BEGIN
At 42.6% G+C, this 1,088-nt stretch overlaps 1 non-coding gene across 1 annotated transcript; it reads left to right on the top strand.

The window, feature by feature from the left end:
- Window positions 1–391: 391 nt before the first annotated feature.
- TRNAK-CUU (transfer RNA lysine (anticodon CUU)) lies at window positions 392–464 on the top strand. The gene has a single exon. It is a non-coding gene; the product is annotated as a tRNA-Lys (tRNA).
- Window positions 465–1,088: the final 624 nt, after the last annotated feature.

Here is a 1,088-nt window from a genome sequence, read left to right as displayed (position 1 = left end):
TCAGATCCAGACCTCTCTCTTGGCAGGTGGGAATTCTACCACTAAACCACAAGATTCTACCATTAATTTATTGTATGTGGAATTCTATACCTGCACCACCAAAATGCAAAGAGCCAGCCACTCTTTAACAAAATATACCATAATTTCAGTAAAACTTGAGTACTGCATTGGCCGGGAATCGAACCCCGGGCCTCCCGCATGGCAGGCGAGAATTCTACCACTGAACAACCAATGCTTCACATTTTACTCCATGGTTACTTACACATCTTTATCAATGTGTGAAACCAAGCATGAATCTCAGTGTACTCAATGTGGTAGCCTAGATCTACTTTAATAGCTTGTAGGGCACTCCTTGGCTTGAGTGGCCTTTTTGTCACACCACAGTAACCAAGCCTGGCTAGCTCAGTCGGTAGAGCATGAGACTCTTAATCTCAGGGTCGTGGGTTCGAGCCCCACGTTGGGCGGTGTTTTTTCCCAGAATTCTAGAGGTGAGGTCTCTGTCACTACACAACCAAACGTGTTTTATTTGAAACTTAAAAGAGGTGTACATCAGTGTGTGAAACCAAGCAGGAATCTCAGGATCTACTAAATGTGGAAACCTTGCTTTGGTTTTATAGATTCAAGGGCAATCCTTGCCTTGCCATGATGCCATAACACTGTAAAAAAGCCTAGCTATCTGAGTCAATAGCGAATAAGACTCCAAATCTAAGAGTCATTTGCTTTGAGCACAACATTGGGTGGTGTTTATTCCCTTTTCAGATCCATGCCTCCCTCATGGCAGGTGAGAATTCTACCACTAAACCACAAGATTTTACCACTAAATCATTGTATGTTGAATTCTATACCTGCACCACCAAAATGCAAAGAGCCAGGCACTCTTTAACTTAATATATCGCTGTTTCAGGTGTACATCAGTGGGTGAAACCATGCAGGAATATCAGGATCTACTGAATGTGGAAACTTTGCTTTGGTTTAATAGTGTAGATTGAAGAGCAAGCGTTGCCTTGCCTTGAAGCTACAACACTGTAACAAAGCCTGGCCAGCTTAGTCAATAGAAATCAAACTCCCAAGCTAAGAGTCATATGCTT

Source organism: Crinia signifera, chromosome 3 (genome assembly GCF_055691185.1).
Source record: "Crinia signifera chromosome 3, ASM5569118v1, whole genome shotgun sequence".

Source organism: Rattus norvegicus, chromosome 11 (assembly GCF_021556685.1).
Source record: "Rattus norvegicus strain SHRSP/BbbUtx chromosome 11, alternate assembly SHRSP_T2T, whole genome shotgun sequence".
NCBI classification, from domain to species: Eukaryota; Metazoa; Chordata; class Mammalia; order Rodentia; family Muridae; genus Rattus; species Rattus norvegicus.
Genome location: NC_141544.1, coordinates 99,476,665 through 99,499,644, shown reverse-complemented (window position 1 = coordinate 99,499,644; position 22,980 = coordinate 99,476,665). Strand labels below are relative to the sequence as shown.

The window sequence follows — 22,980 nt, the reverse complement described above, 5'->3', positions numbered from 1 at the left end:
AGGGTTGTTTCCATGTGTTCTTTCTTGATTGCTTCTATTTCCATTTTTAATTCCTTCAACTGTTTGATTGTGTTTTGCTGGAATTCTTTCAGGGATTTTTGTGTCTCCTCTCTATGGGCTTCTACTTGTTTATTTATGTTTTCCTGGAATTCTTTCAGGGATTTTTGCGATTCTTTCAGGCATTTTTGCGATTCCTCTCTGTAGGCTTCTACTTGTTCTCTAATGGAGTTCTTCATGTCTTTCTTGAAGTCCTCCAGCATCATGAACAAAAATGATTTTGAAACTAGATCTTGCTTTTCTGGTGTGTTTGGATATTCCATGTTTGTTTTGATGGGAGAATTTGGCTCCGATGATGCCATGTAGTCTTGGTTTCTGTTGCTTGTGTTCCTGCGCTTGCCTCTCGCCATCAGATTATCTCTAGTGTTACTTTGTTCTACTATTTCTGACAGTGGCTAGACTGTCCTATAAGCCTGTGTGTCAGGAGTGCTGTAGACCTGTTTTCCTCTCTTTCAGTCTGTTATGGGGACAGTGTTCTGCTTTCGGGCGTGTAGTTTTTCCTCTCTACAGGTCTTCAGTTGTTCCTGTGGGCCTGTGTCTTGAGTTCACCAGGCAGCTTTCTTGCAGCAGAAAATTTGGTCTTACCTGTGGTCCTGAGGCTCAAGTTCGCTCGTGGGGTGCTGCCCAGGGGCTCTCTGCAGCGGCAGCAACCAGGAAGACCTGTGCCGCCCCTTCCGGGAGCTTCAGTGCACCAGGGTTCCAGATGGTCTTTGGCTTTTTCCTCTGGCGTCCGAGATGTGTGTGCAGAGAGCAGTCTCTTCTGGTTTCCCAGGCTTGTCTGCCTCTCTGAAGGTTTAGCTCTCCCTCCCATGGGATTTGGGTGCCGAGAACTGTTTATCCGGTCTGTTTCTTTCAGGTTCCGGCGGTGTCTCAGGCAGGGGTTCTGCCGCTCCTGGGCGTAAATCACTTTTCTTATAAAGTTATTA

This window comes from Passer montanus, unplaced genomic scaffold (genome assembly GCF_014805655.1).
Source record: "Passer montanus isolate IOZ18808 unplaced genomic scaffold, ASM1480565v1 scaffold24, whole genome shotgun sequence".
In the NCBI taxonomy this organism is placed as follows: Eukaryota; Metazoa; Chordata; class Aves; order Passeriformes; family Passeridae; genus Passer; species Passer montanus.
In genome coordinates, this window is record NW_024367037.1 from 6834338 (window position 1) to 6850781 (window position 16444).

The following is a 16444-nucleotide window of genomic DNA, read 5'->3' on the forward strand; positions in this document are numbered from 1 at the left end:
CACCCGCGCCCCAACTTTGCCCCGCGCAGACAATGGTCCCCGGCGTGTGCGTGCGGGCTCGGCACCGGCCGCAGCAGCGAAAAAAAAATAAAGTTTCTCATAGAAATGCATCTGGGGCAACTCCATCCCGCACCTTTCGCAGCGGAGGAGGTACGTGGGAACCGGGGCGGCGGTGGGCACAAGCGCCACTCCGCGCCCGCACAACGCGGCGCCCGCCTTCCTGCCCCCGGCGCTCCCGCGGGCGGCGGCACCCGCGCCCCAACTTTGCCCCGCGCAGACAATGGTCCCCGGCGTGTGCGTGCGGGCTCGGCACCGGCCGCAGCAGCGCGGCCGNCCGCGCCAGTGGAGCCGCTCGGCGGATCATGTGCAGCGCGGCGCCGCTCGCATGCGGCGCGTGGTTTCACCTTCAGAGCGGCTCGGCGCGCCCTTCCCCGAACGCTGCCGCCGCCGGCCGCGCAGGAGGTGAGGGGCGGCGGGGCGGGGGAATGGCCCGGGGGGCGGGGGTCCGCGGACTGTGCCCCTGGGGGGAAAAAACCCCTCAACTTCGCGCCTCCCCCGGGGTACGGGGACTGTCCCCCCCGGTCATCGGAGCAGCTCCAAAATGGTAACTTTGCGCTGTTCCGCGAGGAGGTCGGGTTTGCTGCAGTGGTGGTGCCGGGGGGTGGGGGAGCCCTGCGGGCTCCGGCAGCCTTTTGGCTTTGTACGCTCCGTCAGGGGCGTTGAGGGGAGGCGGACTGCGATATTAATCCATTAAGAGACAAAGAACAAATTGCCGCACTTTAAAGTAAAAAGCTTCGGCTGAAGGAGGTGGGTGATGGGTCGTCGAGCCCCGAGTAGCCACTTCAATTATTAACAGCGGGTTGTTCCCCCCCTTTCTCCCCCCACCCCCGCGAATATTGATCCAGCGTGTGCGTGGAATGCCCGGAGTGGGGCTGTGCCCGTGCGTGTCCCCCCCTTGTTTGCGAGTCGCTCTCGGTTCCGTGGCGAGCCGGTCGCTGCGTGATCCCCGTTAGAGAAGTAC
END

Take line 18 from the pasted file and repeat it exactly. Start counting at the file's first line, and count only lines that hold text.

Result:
In the NCBI taxonomy this organism is placed as follows: Eukaryota; Metazoa; Chordata; class Aves; order Passeriformes; family Passeridae; genus Passer; species Passer montanus.